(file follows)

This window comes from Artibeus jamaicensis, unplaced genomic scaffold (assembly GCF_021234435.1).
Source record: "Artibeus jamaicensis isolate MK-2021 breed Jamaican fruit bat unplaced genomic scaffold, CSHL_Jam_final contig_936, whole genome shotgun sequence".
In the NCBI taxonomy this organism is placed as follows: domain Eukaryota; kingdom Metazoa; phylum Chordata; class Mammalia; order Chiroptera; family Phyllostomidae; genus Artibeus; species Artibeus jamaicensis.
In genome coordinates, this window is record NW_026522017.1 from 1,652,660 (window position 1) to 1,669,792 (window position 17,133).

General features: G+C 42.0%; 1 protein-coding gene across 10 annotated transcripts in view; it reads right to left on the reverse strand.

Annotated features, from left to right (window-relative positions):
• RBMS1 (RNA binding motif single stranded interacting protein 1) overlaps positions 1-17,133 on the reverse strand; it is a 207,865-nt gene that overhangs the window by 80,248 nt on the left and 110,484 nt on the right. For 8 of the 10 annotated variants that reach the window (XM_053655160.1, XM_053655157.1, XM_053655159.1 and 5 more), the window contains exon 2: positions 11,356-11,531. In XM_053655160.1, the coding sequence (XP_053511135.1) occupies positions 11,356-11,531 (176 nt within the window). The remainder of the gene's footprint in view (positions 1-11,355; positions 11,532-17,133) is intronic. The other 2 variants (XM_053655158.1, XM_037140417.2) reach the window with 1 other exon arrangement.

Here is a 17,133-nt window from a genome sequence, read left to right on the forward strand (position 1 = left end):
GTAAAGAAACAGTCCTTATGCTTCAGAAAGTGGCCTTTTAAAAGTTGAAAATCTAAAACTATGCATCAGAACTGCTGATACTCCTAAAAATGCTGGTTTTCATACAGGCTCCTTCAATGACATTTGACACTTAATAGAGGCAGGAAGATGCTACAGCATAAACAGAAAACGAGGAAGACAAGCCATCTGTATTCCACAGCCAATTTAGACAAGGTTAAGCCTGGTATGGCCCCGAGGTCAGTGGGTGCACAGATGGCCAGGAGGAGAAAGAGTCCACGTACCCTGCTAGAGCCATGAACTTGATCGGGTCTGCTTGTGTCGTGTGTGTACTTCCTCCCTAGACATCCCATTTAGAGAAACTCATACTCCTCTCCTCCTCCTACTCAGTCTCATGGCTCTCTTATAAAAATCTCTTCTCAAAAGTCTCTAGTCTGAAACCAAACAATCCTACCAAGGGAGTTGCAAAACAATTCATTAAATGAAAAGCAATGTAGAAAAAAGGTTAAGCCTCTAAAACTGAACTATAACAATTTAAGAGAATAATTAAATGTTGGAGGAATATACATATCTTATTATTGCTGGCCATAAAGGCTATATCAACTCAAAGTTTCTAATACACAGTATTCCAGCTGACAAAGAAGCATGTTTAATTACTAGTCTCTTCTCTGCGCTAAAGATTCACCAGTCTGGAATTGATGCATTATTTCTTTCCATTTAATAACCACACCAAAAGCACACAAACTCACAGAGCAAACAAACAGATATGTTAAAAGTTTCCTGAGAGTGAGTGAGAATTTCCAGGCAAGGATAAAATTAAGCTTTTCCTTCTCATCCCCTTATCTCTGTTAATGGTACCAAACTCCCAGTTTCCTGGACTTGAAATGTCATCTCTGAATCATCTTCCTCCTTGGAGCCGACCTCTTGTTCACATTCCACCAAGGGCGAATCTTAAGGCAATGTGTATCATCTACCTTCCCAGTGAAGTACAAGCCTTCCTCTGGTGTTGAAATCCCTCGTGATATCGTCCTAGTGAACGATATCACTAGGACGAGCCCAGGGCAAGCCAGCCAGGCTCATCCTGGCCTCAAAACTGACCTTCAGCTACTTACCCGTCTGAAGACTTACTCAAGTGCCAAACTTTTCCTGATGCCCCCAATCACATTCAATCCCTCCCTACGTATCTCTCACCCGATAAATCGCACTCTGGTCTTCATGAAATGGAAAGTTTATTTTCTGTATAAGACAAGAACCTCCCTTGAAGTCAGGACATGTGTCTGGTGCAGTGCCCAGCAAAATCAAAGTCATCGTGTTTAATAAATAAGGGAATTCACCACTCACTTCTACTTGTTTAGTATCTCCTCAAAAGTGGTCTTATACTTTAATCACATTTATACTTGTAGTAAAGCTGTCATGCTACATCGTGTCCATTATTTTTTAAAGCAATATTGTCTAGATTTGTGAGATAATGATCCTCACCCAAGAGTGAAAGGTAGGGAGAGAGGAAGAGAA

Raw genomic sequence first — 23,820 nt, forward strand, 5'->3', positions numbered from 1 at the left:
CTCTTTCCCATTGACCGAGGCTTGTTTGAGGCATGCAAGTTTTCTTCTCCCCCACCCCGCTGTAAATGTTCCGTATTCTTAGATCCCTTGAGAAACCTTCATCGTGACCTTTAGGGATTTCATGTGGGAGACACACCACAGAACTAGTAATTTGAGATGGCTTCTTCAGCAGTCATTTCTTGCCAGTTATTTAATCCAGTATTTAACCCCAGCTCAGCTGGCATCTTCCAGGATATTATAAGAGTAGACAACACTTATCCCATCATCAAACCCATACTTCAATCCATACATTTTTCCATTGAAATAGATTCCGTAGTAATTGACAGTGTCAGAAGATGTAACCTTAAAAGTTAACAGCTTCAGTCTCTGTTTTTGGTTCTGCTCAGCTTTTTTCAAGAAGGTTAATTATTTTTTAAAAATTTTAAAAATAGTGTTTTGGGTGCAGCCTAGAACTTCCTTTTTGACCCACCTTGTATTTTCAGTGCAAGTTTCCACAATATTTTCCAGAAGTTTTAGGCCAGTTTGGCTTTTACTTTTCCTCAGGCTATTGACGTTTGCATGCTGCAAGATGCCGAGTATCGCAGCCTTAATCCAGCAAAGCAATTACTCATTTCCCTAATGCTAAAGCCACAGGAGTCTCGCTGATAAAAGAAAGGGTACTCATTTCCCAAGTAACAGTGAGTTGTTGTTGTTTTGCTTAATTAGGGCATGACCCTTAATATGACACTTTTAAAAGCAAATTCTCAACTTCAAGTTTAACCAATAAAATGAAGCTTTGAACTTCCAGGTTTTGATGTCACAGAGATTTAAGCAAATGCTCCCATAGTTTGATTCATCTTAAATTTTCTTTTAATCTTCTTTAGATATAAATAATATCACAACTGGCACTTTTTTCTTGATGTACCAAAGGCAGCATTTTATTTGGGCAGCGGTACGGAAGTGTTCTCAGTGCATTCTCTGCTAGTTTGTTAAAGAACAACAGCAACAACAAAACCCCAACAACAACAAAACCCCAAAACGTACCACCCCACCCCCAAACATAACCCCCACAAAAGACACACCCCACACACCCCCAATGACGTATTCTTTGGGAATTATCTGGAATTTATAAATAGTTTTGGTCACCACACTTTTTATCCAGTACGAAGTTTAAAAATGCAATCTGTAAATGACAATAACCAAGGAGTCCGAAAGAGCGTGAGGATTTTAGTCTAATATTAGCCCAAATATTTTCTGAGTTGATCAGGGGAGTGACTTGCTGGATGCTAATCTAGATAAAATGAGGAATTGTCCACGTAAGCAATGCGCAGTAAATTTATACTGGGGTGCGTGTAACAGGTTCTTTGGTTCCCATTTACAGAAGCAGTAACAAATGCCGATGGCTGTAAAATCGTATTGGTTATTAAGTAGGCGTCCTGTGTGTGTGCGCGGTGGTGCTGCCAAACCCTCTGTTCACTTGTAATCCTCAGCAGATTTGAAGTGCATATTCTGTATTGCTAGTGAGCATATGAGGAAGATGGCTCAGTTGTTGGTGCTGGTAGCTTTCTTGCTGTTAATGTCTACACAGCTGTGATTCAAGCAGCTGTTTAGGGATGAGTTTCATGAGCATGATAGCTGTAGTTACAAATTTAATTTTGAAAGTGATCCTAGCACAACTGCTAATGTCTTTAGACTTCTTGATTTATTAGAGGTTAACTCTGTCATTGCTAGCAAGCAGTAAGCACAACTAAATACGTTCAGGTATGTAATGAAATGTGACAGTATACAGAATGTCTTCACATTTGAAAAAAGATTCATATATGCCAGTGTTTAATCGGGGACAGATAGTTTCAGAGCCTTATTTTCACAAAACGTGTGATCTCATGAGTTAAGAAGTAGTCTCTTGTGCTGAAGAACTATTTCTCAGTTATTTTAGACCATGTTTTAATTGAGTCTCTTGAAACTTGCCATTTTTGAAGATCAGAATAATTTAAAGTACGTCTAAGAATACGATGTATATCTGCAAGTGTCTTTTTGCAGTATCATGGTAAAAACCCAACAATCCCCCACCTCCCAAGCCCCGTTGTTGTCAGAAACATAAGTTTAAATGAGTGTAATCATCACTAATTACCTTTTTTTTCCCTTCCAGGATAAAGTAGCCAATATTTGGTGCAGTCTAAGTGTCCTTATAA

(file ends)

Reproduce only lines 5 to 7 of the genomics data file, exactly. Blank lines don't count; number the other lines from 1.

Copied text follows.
General features: G+C 42.0%; 1 protein-coding gene across 10 annotated transcripts in view; it reads right to left on the reverse strand.

Annotated features, from left to right (window-relative positions):
• RBMS1 (RNA binding motif single stranded interacting protein 1) overlaps positions 1-17,133 on the reverse strand; it is a 207,865-nt gene that overhangs the window by 80,248 nt on the left and 110,484 nt on the right. For 8 of the 10 annotated variants that reach the window (XM_053655160.1, XM_053655157.1, XM_053655159.1 and 5 more), the window contains exon 2: positions 11,356-11,531. In XM_053655160.1, the coding sequence (XP_053511135.1) occupies positions 11,356-11,531 (176 nt within the window). The remainder of the gene's footprint in view (positions 1-11,355; positions 11,532-17,133) is intronic. The other 2 variants (XM_053655158.1, XM_037140417.2) reach the window with 1 other exon arrangement.